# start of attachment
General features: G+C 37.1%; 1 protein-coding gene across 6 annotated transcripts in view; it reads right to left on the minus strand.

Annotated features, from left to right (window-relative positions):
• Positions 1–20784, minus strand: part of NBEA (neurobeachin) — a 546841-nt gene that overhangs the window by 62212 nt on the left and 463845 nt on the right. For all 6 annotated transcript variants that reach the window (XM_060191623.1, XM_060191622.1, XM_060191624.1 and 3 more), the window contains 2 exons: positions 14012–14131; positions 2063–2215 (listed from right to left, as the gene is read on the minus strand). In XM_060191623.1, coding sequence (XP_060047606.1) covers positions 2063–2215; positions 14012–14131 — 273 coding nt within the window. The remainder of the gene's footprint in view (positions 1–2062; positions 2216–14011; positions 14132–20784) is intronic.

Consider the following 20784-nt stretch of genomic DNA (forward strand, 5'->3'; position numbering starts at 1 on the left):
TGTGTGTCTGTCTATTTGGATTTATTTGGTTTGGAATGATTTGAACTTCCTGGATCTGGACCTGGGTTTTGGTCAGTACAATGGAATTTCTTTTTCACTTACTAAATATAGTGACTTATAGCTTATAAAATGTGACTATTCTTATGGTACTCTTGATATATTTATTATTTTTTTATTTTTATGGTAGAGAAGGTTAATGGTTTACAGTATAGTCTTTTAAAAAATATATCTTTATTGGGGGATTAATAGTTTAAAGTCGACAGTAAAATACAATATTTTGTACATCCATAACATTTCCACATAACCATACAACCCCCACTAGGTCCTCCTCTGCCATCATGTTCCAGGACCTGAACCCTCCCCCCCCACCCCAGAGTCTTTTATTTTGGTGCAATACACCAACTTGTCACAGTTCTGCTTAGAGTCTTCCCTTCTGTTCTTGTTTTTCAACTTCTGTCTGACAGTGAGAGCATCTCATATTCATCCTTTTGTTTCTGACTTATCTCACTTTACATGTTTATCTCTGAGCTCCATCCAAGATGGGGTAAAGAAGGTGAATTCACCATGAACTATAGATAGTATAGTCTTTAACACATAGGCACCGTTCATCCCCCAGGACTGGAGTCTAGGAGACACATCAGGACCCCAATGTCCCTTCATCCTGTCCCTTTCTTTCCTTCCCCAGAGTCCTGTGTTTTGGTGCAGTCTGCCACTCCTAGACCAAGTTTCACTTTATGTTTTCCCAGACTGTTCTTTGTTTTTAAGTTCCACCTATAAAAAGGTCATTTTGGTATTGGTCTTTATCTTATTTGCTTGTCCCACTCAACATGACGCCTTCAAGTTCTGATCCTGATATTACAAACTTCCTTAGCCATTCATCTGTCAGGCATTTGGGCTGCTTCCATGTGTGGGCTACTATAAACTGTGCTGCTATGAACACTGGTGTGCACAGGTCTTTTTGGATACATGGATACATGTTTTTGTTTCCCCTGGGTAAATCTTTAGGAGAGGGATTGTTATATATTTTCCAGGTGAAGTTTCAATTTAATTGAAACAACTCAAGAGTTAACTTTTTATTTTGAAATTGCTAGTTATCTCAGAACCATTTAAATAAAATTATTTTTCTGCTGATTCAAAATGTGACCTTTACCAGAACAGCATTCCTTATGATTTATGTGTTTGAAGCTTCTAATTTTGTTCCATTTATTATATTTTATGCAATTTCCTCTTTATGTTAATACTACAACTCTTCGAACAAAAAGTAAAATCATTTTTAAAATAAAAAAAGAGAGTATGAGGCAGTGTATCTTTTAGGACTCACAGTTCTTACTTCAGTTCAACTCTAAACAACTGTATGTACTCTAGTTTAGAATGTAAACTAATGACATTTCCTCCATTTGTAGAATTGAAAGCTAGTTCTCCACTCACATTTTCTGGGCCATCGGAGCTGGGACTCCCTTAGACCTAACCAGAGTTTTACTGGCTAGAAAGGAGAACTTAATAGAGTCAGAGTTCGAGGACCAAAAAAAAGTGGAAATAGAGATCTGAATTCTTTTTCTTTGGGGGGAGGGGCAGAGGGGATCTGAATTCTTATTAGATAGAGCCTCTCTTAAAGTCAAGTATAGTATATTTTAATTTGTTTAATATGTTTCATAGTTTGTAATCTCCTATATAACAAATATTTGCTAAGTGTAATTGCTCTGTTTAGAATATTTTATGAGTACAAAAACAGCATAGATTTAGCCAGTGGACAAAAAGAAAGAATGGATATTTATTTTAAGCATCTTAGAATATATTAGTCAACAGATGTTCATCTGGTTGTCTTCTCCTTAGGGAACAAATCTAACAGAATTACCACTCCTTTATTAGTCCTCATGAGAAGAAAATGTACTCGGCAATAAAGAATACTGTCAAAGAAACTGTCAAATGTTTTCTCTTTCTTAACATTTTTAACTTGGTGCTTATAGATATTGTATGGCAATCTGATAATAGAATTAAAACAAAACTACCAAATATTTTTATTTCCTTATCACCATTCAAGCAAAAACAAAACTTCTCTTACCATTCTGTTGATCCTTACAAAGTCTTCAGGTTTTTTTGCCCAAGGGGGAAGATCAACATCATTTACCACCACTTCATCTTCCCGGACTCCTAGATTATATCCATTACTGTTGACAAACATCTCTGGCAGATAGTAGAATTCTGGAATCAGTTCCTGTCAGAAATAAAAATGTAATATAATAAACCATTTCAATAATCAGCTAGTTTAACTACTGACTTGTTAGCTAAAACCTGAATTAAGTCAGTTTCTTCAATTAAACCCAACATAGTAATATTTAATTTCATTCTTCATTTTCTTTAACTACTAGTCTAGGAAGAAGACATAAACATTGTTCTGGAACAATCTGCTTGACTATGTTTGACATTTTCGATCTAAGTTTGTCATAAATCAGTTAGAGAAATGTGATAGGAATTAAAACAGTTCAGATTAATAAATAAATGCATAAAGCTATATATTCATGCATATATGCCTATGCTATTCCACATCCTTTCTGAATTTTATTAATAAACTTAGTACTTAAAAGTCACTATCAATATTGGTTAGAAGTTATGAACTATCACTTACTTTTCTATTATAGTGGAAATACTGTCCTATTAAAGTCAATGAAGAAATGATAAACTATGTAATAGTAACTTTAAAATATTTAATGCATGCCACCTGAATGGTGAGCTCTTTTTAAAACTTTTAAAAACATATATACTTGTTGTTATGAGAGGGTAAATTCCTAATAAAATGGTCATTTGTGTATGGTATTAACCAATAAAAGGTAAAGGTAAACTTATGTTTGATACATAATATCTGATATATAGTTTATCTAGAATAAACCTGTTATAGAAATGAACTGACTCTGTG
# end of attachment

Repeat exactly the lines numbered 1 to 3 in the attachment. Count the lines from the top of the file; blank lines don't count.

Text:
General features: G+C 37.1%; 1 protein-coding gene across 6 annotated transcripts in view; it reads right to left on the minus strand.

Annotated features, from left to right (window-relative positions):
• Positions 1–20784, minus strand: part of NBEA (neurobeachin) — a 546841-nt gene that overhangs the window by 62212 nt on the left and 463845 nt on the right. For all 6 annotated transcript variants that reach the window (XM_060191623.1, XM_060191622.1, XM_060191624.1 and 3 more), the window contains 2 exons: positions 14012–14131; positions 2063–2215 (listed from right to left, as the gene is read on the minus strand). In XM_060191623.1, coding sequence (XP_060047606.1) covers positions 2063–2215; positions 14012–14131 — 273 coding nt within the window. The remainder of the gene's footprint in view (positions 1–2062; positions 2216–14011; positions 14132–20784) is intronic.